How to Recognize Signs of Addiction

6 mins read

If you are worried that someone you know is potentially struggling with addiction, there are warning signs you can look out for. This article lists the most common drug abuse symptoms but is not an exhaustive list. Not all of these symptoms will be exhibited in every case, but they are known as classic signs of drug dependency.

These are the warning signs to look for, and there are ways you can help the person at the end of the article.

Admitting addiction is a huge part of recovery, so spotting the signs early and knowing you’re dealing with an addiction is the first step to getting clean and being free.

Neglecting Responsibilities

Has the person started bunking school, calling in sick to work, or neglecting friends and family? If they are avoiding any kind of responsibility, it could be a sign that something else has come into their life that is taking precedent. This is a cause for concern especially if it is out of character for the person.

Taking Risks

Driving recklessly, getting into trouble or generally acting without care could be a manifestation of a drug problem. Alongside other signs and symptoms, an increased amount of risk-taking can be a sign of addiction.

Getting into Trouble with the Law

A person may start stealing to fund a habit or get into fights fueled by drugs and alcohol. If someone you know has recently changed their demeanor and started engaging in illegal behavior, there could be drugs involved.

Financial Problems

This can have any number of causes, but if you suspect someone has a drug dependency, a result of this can be financial problems. The situation can decline into stealing from family, theft from stores or burglary to fund the habit. This is just one of the many ways that addiction can ruin a person’s whole life – early intervention is key to getting them back on track. 

Mental Health

Addiction can not only spring from misguided attempts to deal with mental health issues but can also cause them. If your loved one has recently started acting depressed, anxious, paranoid or withdrawn, there could be other underlying problems connected to alcohol or drugs. They might also suffer intense mood swings or become irritable and angry.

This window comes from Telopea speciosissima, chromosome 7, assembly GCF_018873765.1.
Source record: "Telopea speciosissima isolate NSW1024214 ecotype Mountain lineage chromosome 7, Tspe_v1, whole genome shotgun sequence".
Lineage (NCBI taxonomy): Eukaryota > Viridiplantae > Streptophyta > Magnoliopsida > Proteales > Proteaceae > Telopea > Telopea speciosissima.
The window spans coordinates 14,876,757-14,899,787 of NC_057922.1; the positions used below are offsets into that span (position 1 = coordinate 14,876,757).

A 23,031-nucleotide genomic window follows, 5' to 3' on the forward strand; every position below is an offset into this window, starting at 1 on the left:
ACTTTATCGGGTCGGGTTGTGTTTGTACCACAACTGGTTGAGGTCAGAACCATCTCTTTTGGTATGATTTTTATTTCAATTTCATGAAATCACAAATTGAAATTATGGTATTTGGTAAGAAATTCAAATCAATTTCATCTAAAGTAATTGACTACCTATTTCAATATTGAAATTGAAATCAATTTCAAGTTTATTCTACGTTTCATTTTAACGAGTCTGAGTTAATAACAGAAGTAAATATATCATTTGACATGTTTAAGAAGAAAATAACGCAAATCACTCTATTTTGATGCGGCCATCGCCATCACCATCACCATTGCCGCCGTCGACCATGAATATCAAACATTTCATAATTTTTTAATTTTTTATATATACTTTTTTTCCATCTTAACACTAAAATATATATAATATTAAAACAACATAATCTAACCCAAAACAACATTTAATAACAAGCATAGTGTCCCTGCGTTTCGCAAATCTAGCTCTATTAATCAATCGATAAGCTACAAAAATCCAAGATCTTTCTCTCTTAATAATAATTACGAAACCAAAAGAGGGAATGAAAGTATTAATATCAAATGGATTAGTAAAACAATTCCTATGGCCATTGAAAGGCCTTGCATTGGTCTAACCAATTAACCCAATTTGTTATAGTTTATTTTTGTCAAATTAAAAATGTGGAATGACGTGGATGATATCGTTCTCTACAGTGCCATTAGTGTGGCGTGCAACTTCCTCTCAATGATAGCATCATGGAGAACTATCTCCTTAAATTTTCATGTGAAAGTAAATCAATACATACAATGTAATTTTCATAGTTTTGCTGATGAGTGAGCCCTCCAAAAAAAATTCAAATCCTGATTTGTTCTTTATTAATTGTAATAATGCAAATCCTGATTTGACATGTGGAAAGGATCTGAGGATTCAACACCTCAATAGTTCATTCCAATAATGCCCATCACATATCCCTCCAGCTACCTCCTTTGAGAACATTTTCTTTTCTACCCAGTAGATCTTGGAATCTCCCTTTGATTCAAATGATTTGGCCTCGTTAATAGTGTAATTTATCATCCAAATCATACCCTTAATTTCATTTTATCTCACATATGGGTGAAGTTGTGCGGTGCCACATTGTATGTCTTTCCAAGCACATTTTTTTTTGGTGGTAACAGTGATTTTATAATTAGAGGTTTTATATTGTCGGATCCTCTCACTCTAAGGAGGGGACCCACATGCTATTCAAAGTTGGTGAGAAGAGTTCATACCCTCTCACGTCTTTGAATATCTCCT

Being supportive and recommending getting medical help are the best courses of action, but you may have to be patient – it’s difficult to persuade someone to seek help before they have acknowledged they have a problem.

Changes in Appearance

Somebody with a substance issue might:

  • lose or gain weight in a short space of time;
  • begin to neglect their appearance or personal hygiene;
  • have dry lips and skin;
  • lose hair;
  • become pallid in complexion;
  • have marks on their body if they are injecting.

Spending Time with New Friends

If you think your child or someone you know has started acting differently seemingly due to spending time with a new crowd, try to find out what they do with these new people.

If they are sneaking out of the house to see these people, being suspicious or getting in trouble with them, you may need to be frank and ask if there are drugs involved in these new relationships.

How to Help

Simply letting the person know that they’re not alone and you’re here for them is the first step to helping someone suffering from addiction. Try to be non-judgmental, which can be hard especially if the person concerned is your child or partner; but recognize that preaching and being angry will not help them.

Urge them to go to the doctor to explore options for kicking their habits and assure them you’ll be there every step of the way. Show your support by looking into the different forms of help available – whether it’s rehab, therapy, attending groups, etc. Work together to identify the method that might work best for them. The key is to let them know that you’re intervening because you love and care for them and want to help before their situation deteriorates.

For further advice and support, contact drug treatment organizations and charities near you who can assist in getting help for the person.

*This is a sponsored post and does not necessarily represent the views and opinion of pharma mirror magazine.

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